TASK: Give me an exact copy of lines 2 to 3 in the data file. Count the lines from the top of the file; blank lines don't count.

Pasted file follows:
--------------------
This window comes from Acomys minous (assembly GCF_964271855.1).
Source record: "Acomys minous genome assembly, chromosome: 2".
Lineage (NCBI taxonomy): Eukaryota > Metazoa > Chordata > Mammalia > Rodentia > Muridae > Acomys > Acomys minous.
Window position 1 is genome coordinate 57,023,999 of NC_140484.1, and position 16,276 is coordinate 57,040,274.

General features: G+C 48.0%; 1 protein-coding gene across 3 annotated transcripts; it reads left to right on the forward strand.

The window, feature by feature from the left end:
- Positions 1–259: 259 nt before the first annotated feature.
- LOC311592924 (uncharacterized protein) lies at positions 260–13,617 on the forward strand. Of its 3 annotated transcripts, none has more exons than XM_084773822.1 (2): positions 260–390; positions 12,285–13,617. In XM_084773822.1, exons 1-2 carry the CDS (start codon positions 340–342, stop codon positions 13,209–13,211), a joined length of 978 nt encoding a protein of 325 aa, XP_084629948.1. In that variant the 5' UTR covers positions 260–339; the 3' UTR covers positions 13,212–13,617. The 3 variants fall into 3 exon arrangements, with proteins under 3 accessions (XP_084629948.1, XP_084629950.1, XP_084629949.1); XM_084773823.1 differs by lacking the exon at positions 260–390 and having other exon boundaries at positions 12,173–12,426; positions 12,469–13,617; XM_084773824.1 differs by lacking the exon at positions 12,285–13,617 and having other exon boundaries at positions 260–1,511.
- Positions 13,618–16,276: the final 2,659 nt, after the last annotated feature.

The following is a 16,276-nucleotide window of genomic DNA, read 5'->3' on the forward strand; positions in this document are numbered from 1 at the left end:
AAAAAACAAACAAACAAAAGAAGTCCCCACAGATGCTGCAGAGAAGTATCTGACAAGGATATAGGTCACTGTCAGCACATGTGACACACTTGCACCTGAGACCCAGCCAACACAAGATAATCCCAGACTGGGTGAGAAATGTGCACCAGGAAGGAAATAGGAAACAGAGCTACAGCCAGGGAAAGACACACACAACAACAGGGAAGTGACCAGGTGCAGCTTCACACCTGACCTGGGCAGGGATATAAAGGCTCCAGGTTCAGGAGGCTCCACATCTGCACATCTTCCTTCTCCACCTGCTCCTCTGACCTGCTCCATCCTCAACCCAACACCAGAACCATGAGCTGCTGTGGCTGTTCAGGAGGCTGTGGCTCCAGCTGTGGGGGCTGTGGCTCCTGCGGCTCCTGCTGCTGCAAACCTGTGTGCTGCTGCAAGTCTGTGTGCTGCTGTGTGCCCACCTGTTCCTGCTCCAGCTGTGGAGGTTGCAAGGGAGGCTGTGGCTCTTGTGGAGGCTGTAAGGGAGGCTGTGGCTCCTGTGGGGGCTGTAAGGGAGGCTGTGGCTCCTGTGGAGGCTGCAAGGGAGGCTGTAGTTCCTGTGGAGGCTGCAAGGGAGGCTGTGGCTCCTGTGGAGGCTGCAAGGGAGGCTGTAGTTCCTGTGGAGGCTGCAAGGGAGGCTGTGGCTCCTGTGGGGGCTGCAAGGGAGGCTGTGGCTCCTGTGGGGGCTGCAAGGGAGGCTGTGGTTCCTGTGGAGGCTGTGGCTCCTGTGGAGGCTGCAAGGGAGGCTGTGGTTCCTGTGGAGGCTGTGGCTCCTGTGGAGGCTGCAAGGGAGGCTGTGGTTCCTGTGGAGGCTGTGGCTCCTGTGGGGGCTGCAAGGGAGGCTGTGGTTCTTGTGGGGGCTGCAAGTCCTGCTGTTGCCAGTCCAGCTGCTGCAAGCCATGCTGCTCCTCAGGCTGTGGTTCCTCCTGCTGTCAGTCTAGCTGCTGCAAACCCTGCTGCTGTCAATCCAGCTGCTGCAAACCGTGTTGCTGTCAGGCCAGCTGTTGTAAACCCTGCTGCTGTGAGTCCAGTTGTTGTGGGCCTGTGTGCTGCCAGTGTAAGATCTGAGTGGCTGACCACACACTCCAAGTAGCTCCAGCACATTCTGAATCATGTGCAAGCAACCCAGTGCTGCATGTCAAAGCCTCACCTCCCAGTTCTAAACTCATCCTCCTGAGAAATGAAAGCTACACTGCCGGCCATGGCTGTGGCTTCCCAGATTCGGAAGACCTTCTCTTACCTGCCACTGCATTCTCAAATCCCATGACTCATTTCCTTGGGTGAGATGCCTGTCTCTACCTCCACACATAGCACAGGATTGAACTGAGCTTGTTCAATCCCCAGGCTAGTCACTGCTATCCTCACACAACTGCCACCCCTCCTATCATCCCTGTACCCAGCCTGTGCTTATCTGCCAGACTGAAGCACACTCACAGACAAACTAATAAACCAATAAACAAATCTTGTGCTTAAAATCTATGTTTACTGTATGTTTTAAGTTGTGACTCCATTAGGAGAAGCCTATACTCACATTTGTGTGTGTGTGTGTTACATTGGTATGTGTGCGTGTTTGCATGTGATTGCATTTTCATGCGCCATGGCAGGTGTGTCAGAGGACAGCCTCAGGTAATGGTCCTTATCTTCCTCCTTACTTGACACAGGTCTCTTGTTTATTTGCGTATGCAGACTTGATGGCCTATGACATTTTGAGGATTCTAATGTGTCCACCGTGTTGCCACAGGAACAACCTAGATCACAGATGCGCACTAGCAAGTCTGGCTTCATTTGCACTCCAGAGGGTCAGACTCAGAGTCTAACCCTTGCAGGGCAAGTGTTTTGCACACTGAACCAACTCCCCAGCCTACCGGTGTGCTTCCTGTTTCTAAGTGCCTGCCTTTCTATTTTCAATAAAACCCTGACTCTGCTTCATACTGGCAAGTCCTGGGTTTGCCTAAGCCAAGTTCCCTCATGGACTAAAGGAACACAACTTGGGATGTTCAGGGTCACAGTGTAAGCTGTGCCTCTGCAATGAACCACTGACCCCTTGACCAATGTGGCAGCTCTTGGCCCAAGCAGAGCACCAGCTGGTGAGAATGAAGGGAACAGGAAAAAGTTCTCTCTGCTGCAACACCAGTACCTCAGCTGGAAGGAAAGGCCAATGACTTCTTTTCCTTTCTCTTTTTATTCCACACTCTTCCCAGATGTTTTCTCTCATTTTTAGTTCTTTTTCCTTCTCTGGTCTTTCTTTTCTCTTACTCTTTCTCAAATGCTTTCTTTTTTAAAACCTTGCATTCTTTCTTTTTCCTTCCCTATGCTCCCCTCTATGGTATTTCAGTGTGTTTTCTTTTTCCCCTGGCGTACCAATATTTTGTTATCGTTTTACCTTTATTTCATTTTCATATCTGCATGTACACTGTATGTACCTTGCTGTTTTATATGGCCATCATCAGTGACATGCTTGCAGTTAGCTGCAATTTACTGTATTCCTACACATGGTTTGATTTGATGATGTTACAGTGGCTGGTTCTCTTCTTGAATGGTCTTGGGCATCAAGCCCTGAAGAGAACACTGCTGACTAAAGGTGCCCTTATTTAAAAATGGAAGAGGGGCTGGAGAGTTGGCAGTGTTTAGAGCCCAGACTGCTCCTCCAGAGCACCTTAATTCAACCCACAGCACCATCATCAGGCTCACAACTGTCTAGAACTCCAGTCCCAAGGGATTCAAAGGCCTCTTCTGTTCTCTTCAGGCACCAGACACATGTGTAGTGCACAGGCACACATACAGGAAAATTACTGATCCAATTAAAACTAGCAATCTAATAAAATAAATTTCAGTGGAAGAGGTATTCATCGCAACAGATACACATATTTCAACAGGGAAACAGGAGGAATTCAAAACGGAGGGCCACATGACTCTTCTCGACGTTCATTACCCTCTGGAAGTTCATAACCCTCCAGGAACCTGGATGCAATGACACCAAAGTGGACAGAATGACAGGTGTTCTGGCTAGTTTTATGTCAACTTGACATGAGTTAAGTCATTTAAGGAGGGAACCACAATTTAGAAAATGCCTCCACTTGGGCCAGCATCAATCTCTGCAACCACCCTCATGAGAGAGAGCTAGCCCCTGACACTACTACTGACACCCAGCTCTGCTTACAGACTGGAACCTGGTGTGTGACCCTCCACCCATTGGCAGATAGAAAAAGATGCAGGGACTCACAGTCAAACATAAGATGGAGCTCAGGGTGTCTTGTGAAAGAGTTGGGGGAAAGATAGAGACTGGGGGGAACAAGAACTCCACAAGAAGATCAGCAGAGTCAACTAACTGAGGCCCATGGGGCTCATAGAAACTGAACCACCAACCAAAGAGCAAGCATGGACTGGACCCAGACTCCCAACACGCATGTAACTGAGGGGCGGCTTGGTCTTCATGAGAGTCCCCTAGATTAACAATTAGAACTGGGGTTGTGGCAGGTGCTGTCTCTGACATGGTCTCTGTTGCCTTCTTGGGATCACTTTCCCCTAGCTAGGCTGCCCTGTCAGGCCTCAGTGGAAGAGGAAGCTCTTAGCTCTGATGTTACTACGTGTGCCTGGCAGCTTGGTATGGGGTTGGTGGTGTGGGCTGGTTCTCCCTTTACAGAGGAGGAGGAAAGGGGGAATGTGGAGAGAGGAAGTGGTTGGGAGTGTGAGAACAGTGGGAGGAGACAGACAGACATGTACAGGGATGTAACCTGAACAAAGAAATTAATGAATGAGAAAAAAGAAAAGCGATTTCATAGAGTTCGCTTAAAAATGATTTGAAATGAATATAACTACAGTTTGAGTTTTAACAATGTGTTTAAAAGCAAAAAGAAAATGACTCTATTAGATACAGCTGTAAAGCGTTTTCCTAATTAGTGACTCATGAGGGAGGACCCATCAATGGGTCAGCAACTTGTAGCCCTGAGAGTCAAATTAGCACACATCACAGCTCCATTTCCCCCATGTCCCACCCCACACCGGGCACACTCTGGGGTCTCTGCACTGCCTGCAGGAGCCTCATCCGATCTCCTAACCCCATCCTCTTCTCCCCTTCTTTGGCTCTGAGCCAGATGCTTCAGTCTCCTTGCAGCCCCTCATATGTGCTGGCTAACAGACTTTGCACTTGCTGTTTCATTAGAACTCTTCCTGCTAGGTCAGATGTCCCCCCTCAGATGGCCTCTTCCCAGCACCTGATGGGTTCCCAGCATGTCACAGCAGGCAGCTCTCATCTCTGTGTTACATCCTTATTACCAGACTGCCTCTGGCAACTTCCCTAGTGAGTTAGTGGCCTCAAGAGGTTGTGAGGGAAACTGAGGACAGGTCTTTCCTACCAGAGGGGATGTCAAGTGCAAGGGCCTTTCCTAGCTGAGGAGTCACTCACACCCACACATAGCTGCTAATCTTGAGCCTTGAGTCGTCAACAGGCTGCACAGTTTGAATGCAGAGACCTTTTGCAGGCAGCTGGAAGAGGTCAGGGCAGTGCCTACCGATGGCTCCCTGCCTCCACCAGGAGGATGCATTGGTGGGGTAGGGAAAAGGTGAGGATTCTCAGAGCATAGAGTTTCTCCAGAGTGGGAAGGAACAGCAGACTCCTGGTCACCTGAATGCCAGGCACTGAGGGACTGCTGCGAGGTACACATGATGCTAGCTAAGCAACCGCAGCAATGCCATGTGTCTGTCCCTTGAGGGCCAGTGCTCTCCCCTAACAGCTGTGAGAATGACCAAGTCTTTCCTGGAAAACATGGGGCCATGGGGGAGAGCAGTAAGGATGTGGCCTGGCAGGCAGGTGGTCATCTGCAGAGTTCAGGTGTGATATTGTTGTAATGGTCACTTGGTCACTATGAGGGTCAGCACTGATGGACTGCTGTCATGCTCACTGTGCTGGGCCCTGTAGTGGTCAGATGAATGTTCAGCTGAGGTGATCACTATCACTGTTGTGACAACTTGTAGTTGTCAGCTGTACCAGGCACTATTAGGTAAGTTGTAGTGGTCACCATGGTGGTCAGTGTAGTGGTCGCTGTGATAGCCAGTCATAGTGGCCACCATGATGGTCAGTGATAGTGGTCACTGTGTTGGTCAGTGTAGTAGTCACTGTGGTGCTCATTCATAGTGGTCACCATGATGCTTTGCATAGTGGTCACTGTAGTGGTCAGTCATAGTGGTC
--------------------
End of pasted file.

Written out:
Source record: "Acomys minous genome assembly, chromosome: 2".
Lineage (NCBI taxonomy): Eukaryota > Metazoa > Chordata > Mammalia > Rodentia > Muridae > Acomys > Acomys minous.